Then there was a lively panel discussion on the best places in the world to invest. I agreed with Alex Green’s bullishness on emerging markets. Naturally, I said Europe was a good contrarian bet, but I also explained why I’m bullish on the United States.
The economy is improving, albeit slowly. There are still a large number of investors who are not participating in the markets and, despite our issues, we have the most transparent markets in the world. People forget how America and its markets are still seen in the rest of the world.
One of the highlights of the trip for me was my hosted dinner. The conversation was lively and covered a broad range of topics, including one Member’s World Series ring (which he passed around the table) and hearing about how another Member started and eventually sold a $750 million company.
Other highlights included the performance of concert pianist and Oxford Club friend Rustem Hayroudinoff. The audience leapt to its feet in a thunderous, standing ovation when he was finished.
As I mentioned at the top, the food was unbelievable. The cream of mushroom soup served in a bread bowl was as good as anything I’ve ever eaten.
My favorite port was Komodo Island. The scenery from the ship was breathtaking. And it was a thrill to be in the only place on the planet where you can see the Komodo dragon in its natural habitat, especially when we were just feet away from the deadly creatures.
Lastly, winning one poker tournament and coming in second in another put a little extra cash in my pocket to pick up boomerangs for my kids and mango wine (it’s better than it sounds) for me.
It was an amazing trip, and I’m already counting the days until the next one in 2016.
Investment Director, Oil & Energy Daily
- Global Energy Trends
- Three Ways to Play the Resurgence of Natural Gas
If there’s one certainty in life, it’s the fact that The Oxford Club knows how to put on a first-class event. The recent cruise between Sydney, Australia, and Bali, Indonesia, was no exception. While I participated on the journey between Sydney and Cairns, the inside scoop has it that the journey from Cairns to Bali was even more spectacular, with a memorable stop to see the famous Komodo dragons close up and personal on the island of Komodo.
For me, these cruises are a special time to actually meet and spend time with Members and listen to their fascinating stories. It’s no secret that Oxford Club Members are amongst the most successful people on the planet, and their thirst for knowledge and success is second to none. But what I find most admirable is their desire to share their knowledge and experiences with us in a candid manner.
By far, the highlight of the cruise for me was the hosted dinner, where I sat with many Members and we discussed everything from raising children to views on investing. It was a great setup for the following day’s presentations.
Global Energy Situation
The focus of my presentations was the global energy situation and also the domestic energy boom in the U.S. We are entering a brand new world when it comes to energy, with everything on the table as far as sources and uses are concerned.
Energy has always been the most critical part of economic growth, and that is no different today. What is different is the recent “discovery” of new techniques to extract energy, and the advent of alternative energy that may threaten the fossil fuel industry in the future.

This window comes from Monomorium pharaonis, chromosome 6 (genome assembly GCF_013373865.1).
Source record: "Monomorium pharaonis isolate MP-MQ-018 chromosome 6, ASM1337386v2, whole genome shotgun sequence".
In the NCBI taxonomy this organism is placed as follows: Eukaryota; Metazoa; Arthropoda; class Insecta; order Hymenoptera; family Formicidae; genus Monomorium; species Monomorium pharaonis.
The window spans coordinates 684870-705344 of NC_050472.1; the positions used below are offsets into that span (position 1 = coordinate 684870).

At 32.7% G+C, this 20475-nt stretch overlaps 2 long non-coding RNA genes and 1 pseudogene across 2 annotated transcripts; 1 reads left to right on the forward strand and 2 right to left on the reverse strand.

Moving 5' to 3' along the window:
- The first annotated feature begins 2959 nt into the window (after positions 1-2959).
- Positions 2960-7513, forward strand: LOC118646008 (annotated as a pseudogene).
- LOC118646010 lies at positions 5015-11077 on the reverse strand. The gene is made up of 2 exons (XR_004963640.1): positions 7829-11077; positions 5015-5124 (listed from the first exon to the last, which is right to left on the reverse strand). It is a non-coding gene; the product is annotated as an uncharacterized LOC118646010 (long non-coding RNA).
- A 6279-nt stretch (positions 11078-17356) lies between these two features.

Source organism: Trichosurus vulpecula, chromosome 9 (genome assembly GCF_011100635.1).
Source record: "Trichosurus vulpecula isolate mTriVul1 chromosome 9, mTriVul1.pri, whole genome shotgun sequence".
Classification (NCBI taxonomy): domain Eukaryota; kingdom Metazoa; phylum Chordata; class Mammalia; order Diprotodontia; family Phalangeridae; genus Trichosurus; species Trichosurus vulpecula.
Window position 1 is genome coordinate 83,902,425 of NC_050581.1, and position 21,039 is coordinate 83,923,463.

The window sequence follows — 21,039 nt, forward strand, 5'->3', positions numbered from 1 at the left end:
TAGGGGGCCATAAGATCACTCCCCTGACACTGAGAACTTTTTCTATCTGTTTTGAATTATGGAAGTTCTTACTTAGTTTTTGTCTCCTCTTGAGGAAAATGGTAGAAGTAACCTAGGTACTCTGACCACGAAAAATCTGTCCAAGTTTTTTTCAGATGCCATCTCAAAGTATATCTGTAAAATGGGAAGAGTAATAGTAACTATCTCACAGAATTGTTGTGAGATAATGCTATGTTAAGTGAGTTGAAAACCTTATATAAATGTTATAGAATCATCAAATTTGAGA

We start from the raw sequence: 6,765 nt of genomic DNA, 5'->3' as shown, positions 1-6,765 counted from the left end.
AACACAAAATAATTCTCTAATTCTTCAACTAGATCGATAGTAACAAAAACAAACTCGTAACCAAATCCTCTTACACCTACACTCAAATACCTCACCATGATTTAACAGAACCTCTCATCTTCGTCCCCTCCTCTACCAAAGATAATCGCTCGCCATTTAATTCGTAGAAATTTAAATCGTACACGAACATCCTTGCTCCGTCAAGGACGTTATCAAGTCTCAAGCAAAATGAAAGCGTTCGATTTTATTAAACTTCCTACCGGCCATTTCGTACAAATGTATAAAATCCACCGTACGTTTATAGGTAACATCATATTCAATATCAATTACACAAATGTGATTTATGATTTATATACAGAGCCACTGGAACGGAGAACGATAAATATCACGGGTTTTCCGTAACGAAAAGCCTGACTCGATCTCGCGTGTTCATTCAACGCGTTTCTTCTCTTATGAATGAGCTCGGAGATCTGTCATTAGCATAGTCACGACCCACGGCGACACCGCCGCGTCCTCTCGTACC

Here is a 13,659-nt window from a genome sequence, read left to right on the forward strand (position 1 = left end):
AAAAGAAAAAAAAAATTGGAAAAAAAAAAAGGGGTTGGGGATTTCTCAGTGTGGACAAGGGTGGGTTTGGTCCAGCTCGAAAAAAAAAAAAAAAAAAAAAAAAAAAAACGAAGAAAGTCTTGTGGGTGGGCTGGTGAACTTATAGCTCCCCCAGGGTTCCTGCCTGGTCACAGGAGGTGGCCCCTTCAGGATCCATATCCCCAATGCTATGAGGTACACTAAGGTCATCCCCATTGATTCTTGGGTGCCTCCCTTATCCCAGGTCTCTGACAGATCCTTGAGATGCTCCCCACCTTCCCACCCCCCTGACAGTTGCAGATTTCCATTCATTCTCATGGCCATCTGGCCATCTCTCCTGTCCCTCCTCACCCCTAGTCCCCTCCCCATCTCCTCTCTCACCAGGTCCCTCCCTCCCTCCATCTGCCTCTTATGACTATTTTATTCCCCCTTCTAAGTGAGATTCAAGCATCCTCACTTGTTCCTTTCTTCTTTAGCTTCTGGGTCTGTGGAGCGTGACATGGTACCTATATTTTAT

The focus of the first presentation was an overview of the energy users, suppliers and costs. Right now, the greatest growth in usage is coming from the emerging markets, with China leading the way. However, India is the fastest growing destination for energy use. These countries are reliant on fossil fuels, especially coal, followed by oil and then natural gas. People don’t realize that almost 70% of the world’s energy is still provided by coal.
But the coal industry is one that is being targeted by environmentalists, as it is by far the most polluting resource. In order for alternative energy sources to be substitutable, they must be both plentiful and cheap. That rules out oil, which is available but expensive. Alternative energy sources like solar and wind are plentiful and available, but the cost to generate the same amount of energy per non-subsidized dollar is still exponentially higher than that of fossil fuels.
The answer for the near-term points to increasing usage of natural gas, which is both plentiful and cheap… in certain parts of the world. Within a decade, the use of liquefied natural gas (LNG) will have a significant impact, as the cheaper energy will be transportable worldwide. One of the leading producers will be Australia, followed by Qatar.
The U.S. is only beginning to find its footing when it comes to LNG. Ultimately, the world’s energy sources will still be coal, oil, natural gas and alternative energy. In that order. However, the growth is definitely coming from the increased usage in natural gas, and that is where the future profits will come from as well.
Natural Gas to the Rescue
In the past decade, the U.S. has become a natural gas giant thanks to fracking technology, which has unearthed a massive supply of natural gas and oil, and is the base rock of the current economic expansion in the country. On the second day, I focused on three plays to take advantage of this revolution.
The first is the second largest natural gas company in the U.S: Chesapeake Energy (NYSE: CHK). The company has had its share of problems stemming primarily from mismanagement of assets and hyper-growth in debt. Those problems have been solved with new management and a massive disposal of non-core assets. Chesapeake now stands to benefit the most from the increase in natural gas prices over time, and it’s a pure play on the growth and usage of natural gas.